Posted on: December 7, 2020 Posted by: Jessica Rensing Comments: 0

It happens to the inexperienced and the experienced alike. Because of the uncertainty that comes with purchasing liquidation pallets and lots, there is always the very real chance that what you purchase won’t actually make you any money, or worse… you lose your investment.

But the question I see often is,

“Hey I just purchased this lot/pallet and it’s complete junk! I will be lucky to make any of my money back! What can I do?!”


Who is responsible?

Short answer: You, not the liquidator.

Are there exceptions? Yes.

Let’s look at this from a different viewpoint. Most of you reading this are either resellers already or you’re an aspiring reseller, learning all you can before you bite the bullet and get started.

Either way, it’s probable that online platforms such as eBay, Amazon, Mercari, etc. are part of your business model. When you list those items on those platforms, it is very important that your listings state critical information that will help your consumer decide if that product is something they want to buy.

If they fail to read the listing, that causes a huge problem. It generally starts with a back and forth email/messaging, a return case being opened, and sometimes frustration and irritation on both sides. A lot of that could have been avoided if the consumer would only have just read the listing [Insert frustrated groan and facepalm here].

This is exactly the kind of mindset you need to have when it comes to purchasing from liquidators. Read everything that the websites say about the products you’re interested in buying.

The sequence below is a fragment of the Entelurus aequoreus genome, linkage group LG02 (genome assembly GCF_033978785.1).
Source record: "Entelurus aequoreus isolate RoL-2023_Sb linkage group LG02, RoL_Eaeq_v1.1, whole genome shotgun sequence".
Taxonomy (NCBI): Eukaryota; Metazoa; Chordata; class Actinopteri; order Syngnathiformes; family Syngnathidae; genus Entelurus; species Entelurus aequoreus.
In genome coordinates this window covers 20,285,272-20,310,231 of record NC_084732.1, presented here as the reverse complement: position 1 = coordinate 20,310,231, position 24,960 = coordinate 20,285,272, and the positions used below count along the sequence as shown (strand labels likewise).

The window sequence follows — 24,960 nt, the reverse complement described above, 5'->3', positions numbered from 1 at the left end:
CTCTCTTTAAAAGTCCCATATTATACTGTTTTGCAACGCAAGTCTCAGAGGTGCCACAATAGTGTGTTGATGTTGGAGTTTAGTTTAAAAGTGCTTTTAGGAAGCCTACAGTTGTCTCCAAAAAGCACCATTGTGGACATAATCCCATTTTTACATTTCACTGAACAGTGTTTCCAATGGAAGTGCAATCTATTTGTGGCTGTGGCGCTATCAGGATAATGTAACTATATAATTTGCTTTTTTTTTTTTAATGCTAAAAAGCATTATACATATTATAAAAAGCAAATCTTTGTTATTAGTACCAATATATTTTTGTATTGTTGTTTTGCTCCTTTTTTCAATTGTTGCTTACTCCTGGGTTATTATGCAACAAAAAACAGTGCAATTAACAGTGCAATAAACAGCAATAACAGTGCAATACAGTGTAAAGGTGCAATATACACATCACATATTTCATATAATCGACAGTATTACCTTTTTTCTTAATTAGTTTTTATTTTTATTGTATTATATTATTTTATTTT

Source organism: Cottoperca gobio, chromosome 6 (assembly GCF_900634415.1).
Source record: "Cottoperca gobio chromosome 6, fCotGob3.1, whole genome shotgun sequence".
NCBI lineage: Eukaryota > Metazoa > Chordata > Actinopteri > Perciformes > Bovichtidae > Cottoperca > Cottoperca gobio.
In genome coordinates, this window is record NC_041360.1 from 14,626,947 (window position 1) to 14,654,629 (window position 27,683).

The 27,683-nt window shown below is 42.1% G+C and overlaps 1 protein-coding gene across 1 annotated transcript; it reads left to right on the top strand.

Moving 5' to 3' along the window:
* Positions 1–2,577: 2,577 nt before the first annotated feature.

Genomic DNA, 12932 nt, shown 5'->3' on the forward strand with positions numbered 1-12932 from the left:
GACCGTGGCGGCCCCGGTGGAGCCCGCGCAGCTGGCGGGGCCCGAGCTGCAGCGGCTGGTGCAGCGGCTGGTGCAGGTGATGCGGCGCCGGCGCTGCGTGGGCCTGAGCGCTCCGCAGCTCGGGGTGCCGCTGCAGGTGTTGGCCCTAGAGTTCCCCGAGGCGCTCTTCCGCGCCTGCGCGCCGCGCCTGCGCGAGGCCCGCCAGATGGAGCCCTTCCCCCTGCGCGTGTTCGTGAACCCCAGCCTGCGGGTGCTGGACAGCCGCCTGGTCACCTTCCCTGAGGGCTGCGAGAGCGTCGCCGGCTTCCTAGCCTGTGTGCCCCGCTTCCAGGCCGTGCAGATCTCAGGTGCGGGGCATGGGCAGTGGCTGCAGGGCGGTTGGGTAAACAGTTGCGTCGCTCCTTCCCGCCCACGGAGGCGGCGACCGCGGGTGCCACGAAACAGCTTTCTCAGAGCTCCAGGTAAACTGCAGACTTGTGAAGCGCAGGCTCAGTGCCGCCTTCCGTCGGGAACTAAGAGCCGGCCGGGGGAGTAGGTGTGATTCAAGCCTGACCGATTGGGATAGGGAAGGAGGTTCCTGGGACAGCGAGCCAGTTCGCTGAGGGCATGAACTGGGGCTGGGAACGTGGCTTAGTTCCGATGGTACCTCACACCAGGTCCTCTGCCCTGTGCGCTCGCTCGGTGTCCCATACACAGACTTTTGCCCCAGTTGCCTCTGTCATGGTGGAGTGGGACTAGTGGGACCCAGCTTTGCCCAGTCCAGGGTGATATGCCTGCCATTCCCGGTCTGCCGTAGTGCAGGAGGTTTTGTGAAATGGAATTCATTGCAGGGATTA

If you do not know the unique jargon in a particular listing, ask. If you can, go to the liquidator in person. Ask questions, view the pallets and see what kind of items you can expect. Watch unboxing videos from those particular liquidators. 

Gather all the information you can, because YOU ARE RESPONSIBLE for that purchase.

Because of the nature of this business, liquidators cannot be held responsible for inspecting every single item. If that were the case, then they might as well resell it themselves, right? Many do not realize that selling pallets requires a huge overhead cost for space and manpower, so the margins on pallets are very small and the money is in quantity of sales. They want to move these pallets as quickly as possible.

That also means that smart liquidators are wanting your repeat business. The reselling industry is quite small and the competition is growing. MOST liquidators do not want to hustle you because they want you to come back and be repeat customers. They want you to be successful.

In short, if you win, they win.


Remember: No one will protect your business and your investment like you will. How can you reduce the chances that you get a bad pallet? The easy answer comes with building business relationships and asking lots of questions.


The Exception: